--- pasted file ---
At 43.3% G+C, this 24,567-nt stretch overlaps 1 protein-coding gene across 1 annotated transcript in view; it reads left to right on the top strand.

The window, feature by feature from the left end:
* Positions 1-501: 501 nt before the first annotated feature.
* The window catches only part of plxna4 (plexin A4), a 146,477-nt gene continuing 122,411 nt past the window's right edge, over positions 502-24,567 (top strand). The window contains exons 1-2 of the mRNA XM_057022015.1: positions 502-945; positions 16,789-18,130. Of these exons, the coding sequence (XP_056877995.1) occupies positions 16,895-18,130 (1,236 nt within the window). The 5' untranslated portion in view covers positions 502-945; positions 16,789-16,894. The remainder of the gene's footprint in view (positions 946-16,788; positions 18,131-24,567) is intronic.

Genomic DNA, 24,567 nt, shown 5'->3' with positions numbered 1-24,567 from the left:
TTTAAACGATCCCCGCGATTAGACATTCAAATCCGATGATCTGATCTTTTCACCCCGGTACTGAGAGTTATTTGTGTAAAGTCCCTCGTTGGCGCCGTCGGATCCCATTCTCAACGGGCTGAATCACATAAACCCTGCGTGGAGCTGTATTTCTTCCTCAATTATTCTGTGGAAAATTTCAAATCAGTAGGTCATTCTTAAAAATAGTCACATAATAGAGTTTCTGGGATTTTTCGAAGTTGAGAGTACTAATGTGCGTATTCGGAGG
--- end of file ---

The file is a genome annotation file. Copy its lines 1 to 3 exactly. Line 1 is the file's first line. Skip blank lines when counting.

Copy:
At 43.3% G+C, this 24,567-nt stretch overlaps 1 protein-coding gene across 1 annotated transcript in view; it reads left to right on the top strand.

The window, feature by feature from the left end:
* Positions 1-501: 501 nt before the first annotated feature.